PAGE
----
What better way to celebrate our country’s 51st birthday than to enjoy our beloved hawker food. But instead of your usual kopih teh or kopi c, why not up the ante by pairing them with fine wines? Yes, it’s possible. Singapore Tatler, together with our food-loving friends, lugged along red, white and rosé La Vieille Ferme 2013 wines from Rhone Valley to our favourite hawker centres and eateries to find out the perfect pairings.
Tiong Bahru Lor Mee at Tiong Bahru Market Food Centre
This Hokkien dish of thick yellow noodles is doused in a viscous starchy gravy. Dig deeper and you’ll find a treasure trove of fried fish meat, braised egg, beansprouts, ngoh hiang, lor bak and fish cake. Before slurping up, top the hearty goodness with a drizzle of dark vinegar, chopped garlic, chilli and fresh Chinese celery. Maisy Koh’s favourite lor mee is the one sold at Tiong Bahru Market Food Centre. “The sauce is rich without being cloying, and the noodles are springy. I also like the variety of ingredients. Most importantly, the dish is elevated with heaps of minced garlic and delicious vinegar, which I tend to add lots of,” she says.
Pairing: The lor mee partners well with the fresh and fruity La Vieille Ferme rosé whose acidity cuts through the starchy gravy nicely.
Ghim Moh Carrot Cake at ABC Brickworks in Bukit Merah
“Chye tow kway or fried carrot cake is a dish I remember helping my grandaunts make vast quantities of whenever I visited them in Malaysia as a child. Perhaps it’s because of these fond memories, and an appreciation of how difficult it is to get just the right balance of flavours and textures in an otherwise understated dish, that I often take comfort in this dish, particularly when I’m pregnant,” says Jade Kua. This local snack comes in “white” (fried on top of beaten egg) or “black” (tossed with a thick, sweet sauce) versions. The popular Ghim Moh stall at ABC Brickworks operated by a husband and wife team boasts two frying stations; the wife prepares the white chye tow kway while the husband dishes up the black version. “The radish cake is well made with just the right amount of rice flour. It’s packed with a lot of radish and tossed with fluffy egg. The chilli is nicely hot and sweet. It’s a good balance,” notes Emil Teo.
Pairing: The white carrot cake is a good match with chilled rosé, as the spiciness from the chilli brings out the fruity flavours of the wine.
Tian Tian Chicken Rice at Maxwell Food Centre
Locals and tourists alike love the chicken rice here and don’t mind waiting for their turn to be served, despite the snaking queues. “I think that their chicken is the best. I find it really moist and juicy, even the breast meat. That’s not easy to achieve when poaching chicken,” says Loh Lik Peng. “The chicken is tender, and I love the layer of gelatin under the skin. The incredible chilli sauce and aromatic rice complete the dish,” adds Maisy.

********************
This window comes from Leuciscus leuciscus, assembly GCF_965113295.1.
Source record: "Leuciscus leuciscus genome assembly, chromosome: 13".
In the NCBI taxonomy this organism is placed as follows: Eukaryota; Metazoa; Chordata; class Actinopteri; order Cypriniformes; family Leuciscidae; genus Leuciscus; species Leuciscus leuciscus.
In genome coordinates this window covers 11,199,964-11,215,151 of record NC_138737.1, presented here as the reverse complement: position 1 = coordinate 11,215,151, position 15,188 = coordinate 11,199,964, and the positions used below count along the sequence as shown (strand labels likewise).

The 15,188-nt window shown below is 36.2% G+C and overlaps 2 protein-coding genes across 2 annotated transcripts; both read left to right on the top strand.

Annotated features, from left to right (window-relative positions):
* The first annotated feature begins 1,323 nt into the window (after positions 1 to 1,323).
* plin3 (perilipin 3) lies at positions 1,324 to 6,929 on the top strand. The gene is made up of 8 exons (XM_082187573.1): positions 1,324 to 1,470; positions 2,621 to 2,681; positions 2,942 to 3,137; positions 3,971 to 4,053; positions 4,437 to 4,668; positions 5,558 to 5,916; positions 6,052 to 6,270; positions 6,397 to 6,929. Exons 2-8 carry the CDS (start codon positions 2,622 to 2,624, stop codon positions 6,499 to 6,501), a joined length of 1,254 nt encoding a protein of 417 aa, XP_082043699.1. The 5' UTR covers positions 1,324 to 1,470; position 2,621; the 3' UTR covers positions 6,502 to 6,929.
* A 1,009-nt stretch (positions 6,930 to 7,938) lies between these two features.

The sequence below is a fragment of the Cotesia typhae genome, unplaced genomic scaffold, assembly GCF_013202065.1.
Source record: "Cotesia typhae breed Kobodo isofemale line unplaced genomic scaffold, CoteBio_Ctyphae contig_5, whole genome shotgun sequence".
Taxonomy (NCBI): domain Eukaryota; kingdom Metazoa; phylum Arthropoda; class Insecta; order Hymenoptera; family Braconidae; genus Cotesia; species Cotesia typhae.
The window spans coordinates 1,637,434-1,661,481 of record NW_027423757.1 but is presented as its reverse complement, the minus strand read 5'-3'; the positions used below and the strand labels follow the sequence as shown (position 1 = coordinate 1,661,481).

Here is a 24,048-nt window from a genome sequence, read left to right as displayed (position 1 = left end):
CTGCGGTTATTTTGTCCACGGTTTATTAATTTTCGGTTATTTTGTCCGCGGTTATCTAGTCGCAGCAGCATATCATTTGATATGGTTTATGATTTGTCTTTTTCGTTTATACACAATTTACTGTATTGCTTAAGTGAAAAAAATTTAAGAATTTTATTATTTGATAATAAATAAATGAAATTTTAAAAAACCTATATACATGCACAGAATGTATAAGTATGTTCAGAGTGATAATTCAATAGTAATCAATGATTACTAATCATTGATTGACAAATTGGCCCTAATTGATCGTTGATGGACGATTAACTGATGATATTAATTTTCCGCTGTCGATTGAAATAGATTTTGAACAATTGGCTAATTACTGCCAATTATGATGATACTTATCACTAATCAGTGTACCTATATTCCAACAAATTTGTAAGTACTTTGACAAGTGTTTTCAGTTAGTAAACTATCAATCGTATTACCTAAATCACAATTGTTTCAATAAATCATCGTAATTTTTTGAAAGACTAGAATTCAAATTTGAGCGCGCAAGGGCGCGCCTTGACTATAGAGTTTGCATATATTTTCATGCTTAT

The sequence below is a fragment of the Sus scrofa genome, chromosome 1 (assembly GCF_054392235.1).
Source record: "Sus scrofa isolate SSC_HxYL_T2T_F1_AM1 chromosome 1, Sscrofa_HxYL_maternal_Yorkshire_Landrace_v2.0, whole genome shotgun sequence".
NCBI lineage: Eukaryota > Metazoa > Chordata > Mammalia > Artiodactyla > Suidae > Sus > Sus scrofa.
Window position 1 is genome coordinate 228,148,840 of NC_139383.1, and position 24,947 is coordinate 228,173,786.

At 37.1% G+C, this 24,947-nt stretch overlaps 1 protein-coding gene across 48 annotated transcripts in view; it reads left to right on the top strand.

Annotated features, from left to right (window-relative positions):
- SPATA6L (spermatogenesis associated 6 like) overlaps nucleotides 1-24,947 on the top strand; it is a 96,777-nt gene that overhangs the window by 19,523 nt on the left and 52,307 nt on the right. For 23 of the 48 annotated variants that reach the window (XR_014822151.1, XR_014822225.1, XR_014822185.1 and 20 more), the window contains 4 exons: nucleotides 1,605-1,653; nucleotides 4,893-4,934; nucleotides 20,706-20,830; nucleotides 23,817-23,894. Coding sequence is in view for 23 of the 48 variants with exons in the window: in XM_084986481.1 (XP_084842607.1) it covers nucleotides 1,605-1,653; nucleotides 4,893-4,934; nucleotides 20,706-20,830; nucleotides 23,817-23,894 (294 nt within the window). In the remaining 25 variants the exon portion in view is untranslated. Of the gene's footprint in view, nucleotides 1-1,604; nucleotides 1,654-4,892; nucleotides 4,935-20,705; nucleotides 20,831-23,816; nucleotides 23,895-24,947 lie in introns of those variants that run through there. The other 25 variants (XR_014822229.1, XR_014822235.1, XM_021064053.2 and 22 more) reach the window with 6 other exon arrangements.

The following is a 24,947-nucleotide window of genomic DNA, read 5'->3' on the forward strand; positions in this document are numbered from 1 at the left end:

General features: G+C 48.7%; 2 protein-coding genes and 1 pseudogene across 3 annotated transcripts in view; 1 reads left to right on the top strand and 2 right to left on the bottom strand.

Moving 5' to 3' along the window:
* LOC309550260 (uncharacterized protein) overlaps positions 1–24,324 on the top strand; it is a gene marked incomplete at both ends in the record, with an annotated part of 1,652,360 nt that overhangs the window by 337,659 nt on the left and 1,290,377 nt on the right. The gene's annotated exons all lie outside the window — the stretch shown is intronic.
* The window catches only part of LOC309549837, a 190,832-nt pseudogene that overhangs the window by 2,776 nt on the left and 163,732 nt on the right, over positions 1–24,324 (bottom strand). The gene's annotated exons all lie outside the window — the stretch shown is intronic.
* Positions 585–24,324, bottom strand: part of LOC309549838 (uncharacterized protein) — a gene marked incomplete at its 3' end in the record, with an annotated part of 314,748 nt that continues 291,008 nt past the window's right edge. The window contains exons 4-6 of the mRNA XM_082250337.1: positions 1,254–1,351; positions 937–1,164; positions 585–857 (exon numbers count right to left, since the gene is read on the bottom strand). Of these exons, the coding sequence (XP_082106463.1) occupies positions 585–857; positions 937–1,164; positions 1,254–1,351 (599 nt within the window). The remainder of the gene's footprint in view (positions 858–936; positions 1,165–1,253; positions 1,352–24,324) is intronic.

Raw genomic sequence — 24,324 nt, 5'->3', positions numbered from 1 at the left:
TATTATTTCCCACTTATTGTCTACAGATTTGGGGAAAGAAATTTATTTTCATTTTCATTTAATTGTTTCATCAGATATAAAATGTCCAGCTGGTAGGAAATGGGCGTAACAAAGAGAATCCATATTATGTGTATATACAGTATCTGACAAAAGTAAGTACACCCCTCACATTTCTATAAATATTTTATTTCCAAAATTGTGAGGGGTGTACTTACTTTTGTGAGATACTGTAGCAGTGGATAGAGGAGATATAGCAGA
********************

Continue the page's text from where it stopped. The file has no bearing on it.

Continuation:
Pairing: The chicken and rice with their condiments go well with either the white, which is soft and balanced, or the rosé, which has a floral nose.
Char Kway Teow
Outram Park at Hong Lim Food Centre
It’s hard to resist the tangle of flat rice noodles tossed with fat cockles, pork lard, scrambled eggs, and a good dose of chilli paste. The result is a plate of kway teow redolent of the elusive “wok hei” or “breath of the wok” and balanced spiciness. Dolly Cheong and Loh May-Han are both fans of the famed kway teow at Hong Lim Food Centre. “The kway teow there is still good after all these years. It comes with succulent cockles, and good wok hei,” says May-Han. Dolly adds that the noodles are moist and not overly sweet, with a nice crunch from the beansprouts. “The crispy bits of fried lard pieces give it that extra oomph,” she shares.
Pairing: The La Vieille Ferme red matches well against the smokiness and spiciness of the kway teow.
Crayfish Hor Fun
Tuck Kee Ipoh Sah Hor Fun at Hong Lim Food Centre
“One of my favourites is the crayfish hor fun at Hong Lim. I enjoy the fresh crayfish and prawns paired with brown gravy over the hor fun,” says May-Han. On weekends, fans patiently queue for these noodles topped with the juicy shellfish and plump prawns as well as green veggies. A piquant chilli dip is served alongside the dish.
Pairing: “The fresh seafood goes well with the white wine, which is fresh yet round with rich texture and a fair amount of body,” says Daniel Chia, president of Slow Food (Singapore).
Bak Chor Mee
Tai Hwa Pork Noodle at Crawford Lane; Tai Wah Pork Noodle at Hong Lim Food Centre
Wildly popular, the Tai Hwa Pork Noodle stall at Crawford Lane, which moved from Hill Street to Marina Square, and then to its current location, welcomes unceasing queues throughout the day. The wait is never less than 20 minutes, but it’s worth all the effort. The owner claims this is the “one and only original stall”.